A horde of Apple store employees in Australia has united for a strike against the company demanding a raise in their pay due to the lack of development on salary negotiations.
A total of 150 Retail and Fast Food Workers Union members (RAFFWU) working for the famous mobile tech company have stated that they will conduct a one-hour work stoppage on October 18 due to their frustration with the current salary they are receiving.
The union also mentioned that its members will refuse to carry out any tasks such as customer service, technical support, product deliveries, scheduling and attending meetings with managers, and even communicating with major telecommunications carriers such as Optus, TPG, and Telstra. If the strike is successful, Apple will not only suffer significant losses in product revenue, but also in chemistry with other tech companies.
The union has asserted that their strike, which will affect at least two major cities in Australia, will be the first ever united strike conducted by retail workers in Australian history. Since the country is known for having a high score in terms of working conditions, whether it is salary or working environment, this coordinated strike by retail workers is absolutely shocking.
Moreover, the union also proposed a deal that included conditions such as a basic salary of AU$31/hour, a decent weekly healthcare allowance of AU$150, the ability to work from home 10 days annually, company pension fund contributions at a greater rate than the one mandated by law, and an increase of 5% in an annual pay raise more than the rates of inflation, whichever one is greater.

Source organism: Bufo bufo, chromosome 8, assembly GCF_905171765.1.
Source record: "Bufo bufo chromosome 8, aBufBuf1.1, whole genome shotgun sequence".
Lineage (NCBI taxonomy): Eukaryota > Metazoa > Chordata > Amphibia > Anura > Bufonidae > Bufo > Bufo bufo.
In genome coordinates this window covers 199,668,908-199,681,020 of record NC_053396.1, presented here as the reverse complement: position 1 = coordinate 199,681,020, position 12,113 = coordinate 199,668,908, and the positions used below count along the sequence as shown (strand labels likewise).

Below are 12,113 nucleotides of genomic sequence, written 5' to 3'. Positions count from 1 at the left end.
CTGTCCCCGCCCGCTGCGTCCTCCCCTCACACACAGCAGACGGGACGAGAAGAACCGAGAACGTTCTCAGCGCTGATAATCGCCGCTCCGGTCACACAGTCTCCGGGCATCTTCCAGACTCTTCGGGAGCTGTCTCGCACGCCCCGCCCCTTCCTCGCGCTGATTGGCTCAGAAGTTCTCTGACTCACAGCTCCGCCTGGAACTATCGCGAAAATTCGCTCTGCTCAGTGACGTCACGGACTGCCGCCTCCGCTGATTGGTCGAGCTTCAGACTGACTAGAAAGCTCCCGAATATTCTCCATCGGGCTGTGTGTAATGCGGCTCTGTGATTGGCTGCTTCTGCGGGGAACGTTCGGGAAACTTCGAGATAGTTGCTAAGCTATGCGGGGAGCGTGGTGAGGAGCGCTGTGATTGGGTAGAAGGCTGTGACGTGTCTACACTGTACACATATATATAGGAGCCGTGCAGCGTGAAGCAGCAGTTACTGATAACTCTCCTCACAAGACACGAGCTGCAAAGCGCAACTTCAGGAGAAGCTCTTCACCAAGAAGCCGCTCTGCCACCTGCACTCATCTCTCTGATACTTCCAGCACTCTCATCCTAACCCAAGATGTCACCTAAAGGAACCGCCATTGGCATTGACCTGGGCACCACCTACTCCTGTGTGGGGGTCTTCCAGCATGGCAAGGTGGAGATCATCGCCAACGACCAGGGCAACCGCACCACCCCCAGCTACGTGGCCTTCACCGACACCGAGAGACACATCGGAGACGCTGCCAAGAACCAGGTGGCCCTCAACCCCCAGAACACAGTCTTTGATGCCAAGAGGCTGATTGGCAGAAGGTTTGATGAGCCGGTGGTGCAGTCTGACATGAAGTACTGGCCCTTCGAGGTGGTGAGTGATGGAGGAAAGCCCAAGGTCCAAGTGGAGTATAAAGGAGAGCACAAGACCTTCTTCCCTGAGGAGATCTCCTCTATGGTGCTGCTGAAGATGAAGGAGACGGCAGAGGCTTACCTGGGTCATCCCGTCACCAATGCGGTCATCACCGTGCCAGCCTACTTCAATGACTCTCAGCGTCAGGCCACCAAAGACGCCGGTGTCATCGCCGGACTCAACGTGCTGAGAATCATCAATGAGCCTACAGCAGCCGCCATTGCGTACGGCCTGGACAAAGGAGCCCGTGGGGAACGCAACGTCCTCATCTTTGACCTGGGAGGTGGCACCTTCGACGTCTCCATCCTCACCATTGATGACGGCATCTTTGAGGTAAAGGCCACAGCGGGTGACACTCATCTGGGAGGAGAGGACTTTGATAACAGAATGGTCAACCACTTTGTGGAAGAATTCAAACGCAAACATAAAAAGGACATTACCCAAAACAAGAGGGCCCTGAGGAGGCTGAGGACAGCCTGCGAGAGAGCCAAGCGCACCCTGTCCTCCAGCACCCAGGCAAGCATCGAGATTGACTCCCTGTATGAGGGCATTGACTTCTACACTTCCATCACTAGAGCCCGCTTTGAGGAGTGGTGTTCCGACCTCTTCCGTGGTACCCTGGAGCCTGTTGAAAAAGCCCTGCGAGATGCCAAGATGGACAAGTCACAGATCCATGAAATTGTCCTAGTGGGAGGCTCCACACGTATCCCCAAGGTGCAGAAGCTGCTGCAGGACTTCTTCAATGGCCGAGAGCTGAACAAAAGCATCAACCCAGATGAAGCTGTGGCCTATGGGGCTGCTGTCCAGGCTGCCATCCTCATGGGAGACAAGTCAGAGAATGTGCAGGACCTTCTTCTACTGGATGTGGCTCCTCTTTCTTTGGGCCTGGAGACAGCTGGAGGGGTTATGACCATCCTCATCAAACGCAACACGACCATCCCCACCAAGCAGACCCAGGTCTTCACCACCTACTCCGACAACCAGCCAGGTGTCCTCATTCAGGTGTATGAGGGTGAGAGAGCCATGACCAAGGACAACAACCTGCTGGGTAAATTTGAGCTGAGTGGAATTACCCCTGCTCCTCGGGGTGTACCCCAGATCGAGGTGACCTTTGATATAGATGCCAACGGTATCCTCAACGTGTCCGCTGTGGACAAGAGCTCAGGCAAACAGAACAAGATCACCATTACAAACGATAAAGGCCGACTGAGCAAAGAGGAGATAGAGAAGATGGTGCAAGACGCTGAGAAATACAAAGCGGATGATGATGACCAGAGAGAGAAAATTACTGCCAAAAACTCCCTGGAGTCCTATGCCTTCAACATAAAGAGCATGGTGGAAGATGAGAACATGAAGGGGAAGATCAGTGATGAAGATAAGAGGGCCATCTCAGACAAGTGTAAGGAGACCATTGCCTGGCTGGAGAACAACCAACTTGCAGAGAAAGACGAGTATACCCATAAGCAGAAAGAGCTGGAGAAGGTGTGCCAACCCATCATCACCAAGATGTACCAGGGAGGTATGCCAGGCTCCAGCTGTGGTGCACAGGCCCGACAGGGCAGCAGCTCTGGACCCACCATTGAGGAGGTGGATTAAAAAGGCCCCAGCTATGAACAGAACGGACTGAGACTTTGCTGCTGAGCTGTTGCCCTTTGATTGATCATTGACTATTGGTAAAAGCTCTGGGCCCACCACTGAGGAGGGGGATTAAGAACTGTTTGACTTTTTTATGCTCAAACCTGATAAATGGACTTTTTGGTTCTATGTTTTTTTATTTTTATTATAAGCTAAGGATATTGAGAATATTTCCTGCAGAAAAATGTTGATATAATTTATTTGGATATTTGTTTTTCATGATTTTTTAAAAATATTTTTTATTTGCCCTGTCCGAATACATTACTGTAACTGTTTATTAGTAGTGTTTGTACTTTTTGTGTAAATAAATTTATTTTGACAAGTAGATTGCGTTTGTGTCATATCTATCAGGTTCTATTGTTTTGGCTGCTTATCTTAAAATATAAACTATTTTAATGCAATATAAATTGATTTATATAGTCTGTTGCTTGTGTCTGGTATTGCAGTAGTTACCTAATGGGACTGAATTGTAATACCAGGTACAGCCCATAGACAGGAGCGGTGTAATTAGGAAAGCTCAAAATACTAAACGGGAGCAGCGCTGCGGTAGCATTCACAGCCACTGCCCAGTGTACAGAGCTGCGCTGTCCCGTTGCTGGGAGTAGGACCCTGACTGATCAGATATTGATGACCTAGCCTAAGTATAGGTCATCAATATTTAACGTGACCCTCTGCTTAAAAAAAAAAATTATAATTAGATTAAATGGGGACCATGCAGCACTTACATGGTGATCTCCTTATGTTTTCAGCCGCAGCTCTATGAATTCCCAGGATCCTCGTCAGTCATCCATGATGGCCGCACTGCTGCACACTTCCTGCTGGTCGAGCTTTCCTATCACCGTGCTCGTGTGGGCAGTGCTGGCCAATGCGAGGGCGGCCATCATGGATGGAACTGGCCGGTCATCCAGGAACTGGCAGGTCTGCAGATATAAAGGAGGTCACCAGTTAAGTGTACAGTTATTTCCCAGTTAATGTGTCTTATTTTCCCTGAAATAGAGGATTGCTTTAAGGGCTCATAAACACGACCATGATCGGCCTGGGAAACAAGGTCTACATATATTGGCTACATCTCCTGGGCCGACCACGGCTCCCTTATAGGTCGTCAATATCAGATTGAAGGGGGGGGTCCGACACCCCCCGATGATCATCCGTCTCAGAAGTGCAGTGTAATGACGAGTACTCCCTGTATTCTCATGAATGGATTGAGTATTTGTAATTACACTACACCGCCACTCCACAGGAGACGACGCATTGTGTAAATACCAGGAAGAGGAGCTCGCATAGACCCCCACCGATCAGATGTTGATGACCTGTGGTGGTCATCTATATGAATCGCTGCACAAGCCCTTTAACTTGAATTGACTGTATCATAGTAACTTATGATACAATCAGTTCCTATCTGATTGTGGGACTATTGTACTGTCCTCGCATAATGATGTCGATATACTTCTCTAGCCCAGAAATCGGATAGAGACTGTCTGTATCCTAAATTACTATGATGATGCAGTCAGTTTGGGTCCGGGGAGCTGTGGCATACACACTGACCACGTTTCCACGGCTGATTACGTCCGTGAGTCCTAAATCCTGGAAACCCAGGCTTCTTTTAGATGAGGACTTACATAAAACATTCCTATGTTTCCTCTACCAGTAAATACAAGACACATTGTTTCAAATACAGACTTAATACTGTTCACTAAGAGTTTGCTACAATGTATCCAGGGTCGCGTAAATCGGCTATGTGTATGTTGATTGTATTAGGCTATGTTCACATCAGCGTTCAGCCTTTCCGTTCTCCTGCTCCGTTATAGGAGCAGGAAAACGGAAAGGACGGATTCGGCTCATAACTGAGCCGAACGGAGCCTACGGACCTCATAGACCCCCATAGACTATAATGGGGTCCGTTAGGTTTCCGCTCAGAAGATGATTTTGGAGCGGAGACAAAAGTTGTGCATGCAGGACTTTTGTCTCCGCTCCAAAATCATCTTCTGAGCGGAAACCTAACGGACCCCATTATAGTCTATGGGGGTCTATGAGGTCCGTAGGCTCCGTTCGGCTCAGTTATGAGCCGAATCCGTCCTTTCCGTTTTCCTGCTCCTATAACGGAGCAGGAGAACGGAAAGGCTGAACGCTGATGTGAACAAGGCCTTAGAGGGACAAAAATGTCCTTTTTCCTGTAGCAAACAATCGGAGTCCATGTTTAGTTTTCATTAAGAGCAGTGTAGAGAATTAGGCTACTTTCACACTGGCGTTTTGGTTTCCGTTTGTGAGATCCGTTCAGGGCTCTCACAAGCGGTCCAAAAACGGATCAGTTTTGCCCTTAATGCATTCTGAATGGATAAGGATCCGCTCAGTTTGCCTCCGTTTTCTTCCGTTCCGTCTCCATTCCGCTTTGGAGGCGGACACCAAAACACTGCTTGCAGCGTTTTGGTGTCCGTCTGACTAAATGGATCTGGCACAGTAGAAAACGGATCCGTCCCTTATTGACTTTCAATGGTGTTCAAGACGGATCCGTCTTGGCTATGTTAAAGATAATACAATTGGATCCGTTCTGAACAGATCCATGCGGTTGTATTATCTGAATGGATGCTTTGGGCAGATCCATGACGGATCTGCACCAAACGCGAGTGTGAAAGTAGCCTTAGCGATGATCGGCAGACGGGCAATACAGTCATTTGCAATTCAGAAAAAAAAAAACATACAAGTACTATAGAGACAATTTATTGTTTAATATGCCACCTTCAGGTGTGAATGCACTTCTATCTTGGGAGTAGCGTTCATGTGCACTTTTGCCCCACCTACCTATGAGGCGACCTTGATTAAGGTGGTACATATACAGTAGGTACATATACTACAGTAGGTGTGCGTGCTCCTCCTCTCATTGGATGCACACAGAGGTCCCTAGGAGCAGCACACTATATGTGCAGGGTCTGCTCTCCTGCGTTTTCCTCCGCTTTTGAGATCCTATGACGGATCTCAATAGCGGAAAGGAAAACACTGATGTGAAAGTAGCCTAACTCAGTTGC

RAFFWU federal secretary Josh Cullinan said that the union members were arguing with Apple to include the basic award conditions over set days off for part-time employees and that they had enough of it.
“We’re spending hours and hours explaining why Apple should put in place minimum conditions – things like weekends, things like rosters that don’t change every week,” he said.
“They call these workers part-timers, but they are for all intents and purposes casual workers.”
The tech giant has finally decided to respond to union workers' demands for a weekend by providing full-time Apple employees with two consecutive days off per week, but this does not include set days off. Part-time employees will also be guaranteed a minimum of 19 hours per week, but will have no rights over weekends or set days off.